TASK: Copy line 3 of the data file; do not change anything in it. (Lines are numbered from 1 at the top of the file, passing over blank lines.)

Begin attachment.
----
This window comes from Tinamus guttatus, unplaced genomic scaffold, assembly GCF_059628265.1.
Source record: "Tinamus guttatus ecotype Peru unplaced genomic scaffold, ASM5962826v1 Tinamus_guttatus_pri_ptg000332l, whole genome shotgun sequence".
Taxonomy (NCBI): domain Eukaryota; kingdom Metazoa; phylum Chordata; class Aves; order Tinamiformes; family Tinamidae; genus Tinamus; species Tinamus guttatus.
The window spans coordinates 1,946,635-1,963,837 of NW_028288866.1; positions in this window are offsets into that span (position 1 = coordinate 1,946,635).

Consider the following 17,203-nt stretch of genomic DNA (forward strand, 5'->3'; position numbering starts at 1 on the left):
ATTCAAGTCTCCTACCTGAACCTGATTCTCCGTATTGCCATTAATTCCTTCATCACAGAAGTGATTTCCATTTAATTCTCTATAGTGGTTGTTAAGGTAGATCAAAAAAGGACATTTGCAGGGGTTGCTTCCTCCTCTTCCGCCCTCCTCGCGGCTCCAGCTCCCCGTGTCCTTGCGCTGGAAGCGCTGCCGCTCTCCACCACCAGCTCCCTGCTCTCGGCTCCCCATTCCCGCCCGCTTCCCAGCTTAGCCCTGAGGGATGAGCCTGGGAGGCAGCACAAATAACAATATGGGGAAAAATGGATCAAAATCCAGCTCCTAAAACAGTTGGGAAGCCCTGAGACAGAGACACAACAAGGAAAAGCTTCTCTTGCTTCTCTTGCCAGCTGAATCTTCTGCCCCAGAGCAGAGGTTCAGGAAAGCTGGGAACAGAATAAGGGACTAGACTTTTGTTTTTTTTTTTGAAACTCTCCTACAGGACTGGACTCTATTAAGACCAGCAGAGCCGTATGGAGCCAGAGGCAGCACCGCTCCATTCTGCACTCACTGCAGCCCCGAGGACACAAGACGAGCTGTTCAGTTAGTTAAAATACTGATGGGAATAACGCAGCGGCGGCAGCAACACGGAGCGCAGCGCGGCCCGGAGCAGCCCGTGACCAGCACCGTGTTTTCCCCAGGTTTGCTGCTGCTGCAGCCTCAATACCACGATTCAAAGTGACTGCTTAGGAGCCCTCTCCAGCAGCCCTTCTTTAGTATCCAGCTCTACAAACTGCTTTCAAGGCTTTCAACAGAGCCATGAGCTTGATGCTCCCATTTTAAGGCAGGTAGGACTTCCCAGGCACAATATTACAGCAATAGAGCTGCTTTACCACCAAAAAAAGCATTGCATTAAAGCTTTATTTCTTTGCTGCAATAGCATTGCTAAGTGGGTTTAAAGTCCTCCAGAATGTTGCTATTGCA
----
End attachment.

Taxonomy (NCBI): domain Eukaryota; kingdom Metazoa; phylum Chordata; class Aves; order Tinamiformes; family Tinamidae; genus Tinamus; species Tinamus guttatus.